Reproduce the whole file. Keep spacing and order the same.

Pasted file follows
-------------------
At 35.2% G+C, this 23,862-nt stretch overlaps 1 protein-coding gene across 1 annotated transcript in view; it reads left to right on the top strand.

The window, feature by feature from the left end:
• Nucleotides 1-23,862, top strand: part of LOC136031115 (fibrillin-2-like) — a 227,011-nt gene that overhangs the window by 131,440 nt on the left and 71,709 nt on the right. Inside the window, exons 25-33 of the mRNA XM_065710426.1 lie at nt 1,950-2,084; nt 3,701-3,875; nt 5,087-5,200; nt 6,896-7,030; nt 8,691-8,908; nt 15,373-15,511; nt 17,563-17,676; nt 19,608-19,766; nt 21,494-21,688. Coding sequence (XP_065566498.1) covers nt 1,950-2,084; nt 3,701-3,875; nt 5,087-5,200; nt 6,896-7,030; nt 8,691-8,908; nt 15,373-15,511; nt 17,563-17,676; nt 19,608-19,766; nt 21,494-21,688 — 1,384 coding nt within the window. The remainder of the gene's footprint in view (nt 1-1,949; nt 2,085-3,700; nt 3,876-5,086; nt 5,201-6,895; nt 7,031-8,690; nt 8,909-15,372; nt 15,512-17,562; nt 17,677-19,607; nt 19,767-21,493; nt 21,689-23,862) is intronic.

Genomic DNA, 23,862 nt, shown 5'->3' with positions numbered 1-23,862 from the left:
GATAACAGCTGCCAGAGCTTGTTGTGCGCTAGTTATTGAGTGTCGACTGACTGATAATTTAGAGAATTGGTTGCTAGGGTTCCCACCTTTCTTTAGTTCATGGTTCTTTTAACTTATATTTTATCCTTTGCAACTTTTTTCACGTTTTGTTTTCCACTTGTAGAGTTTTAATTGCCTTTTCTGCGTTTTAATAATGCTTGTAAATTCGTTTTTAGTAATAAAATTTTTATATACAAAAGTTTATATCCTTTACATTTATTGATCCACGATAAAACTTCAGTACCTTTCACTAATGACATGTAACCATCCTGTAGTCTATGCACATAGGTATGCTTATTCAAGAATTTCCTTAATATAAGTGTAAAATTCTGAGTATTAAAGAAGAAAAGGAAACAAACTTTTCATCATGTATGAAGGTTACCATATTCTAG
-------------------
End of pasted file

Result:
At 35.2% G+C, this 23,862-nt stretch overlaps 1 protein-coding gene across 1 annotated transcript in view; it reads left to right on the top strand.

The window, feature by feature from the left end:
• Nucleotides 1-23,862, top strand: part of LOC136031115 (fibrillin-2-like) — a 227,011-nt gene that overhangs the window by 131,440 nt on the left and 71,709 nt on the right. Inside the window, exons 25-33 of the mRNA XM_065710426.1 lie at nt 1,950-2,084; nt 3,701-3,875; nt 5,087-5,200; nt 6,896-7,030; nt 8,691-8,908; nt 15,373-15,511; nt 17,563-17,676; nt 19,608-19,766; nt 21,494-21,688. Coding sequence (XP_065566498.1) covers nt 1,950-2,084; nt 3,701-3,875; nt 5,087-5,200; nt 6,896-7,030; nt 8,691-8,908; nt 15,373-15,511; nt 17,563-17,676; nt 19,608-19,766; nt 21,494-21,688 — 1,384 coding nt within the window. The remainder of the gene's footprint in view (nt 1-1,949; nt 2,085-3,700; nt 3,876-5,086; nt 5,201-6,895; nt 7,031-8,690; nt 8,909-15,372; nt 15,512-17,562; nt 17,677-19,607; nt 19,767-21,493; nt 21,689-23,862) is intronic.

Genomic DNA, 23,862 nt, shown 5'->3' with positions numbered 1-23,862 from the left:
GATAACAGCTGCCAGAGCTTGTTGTGCGCTAGTTATTGAGTGTCGACTGACTGATAATTTAGAGAATTGGTTGCTAGGGTTCCCACCTTTCTTTAGTTCATGGTTCTTTTAACTTATATTTTATCCTTTGCAACTTTTTTCACGTTTTGTTTTCCACTTGTAGAGTTTTAATTGCCTTTTCTGCGTTTTAATAATGCTTGTAAATTCGTTTTTAGTAATAAAATTTTTATATACAAAAGTTTATATCCTTTACATTTATTGATCCACGATAAAACTTCAGTACCTTTCACTAATGACATGTAACCATCCTGTAGTCTATGCACATAGGTATGCTTATTCAAGAATTTCCTTAATATAAGTGTAAAATTCTGAGTATTAAAGAAGAAAAGGAAACAAACTTTTCATCATGTATGAAGGTTACCATATTCTAG